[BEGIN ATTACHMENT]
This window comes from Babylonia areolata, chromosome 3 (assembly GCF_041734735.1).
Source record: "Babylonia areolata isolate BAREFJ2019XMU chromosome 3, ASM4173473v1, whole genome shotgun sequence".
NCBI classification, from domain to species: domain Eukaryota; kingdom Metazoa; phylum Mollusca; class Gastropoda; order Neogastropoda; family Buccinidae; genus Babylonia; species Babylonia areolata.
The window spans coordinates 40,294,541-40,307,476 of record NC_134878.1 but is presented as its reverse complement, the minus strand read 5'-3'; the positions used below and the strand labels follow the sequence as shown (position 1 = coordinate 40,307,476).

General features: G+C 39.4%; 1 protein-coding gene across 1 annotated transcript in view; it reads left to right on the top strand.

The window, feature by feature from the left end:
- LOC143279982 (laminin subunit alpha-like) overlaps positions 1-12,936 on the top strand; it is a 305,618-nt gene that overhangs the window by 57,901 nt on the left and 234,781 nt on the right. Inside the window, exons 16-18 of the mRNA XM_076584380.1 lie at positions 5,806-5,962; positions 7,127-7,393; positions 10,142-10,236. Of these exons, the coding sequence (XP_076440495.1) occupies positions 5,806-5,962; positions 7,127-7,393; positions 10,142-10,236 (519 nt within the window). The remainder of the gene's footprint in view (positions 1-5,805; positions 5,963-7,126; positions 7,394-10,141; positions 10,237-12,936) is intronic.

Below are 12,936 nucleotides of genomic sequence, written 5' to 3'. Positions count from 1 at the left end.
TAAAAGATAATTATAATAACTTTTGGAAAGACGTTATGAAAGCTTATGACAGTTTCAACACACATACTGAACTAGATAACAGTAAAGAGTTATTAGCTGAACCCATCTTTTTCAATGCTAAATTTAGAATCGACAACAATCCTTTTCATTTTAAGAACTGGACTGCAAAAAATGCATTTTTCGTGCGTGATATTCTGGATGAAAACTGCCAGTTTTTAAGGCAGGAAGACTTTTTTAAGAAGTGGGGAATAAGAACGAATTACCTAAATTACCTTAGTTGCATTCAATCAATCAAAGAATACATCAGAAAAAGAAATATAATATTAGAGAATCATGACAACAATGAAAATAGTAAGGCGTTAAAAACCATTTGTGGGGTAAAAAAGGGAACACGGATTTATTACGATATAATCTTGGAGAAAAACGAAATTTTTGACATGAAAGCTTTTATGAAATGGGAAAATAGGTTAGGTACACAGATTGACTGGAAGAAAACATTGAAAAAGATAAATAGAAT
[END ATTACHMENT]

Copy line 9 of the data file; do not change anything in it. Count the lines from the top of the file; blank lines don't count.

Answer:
TAAAAGATAATTATAATAACTTTTGGAAAGACGTTATGAAAGCTTATGACAGTTTCAACACACATACTGAACTAGATAACAGTAAAGAGTTATTAGCTGAACCCATCTTTTTCAATGCTAAATTTAGAATCGACAACAATCCTTTTCATTTTAAGAACTGGACTGCAAAAAATGCATTTTTCGTGCGTGATATTCTGGATGAAAACTGCCAGTTTTTAAGGCAGGAAGACTTTTTTAAGAAGTGGGGAATAAGAACGAATTACCTAAATTACCTTAGTTGCATTCAATCAATCAAAGAATACATCAGAAAAAGAAATATAATATTAGAGAATCATGACAACAATGAAAATAGTAAGGCGTTAAAAACCATTTGTGGGGTAAAAAAGGGAACACGGATTTATTACGATATAATCTTGGAGAAAAACGAAATTTTTGACATGAAAGCTTTTATGAAATGGGAAAATAGGTTAGGTACACAGATTGACTGGAAGAAAACATTGAAAAAGATAAATAGAAT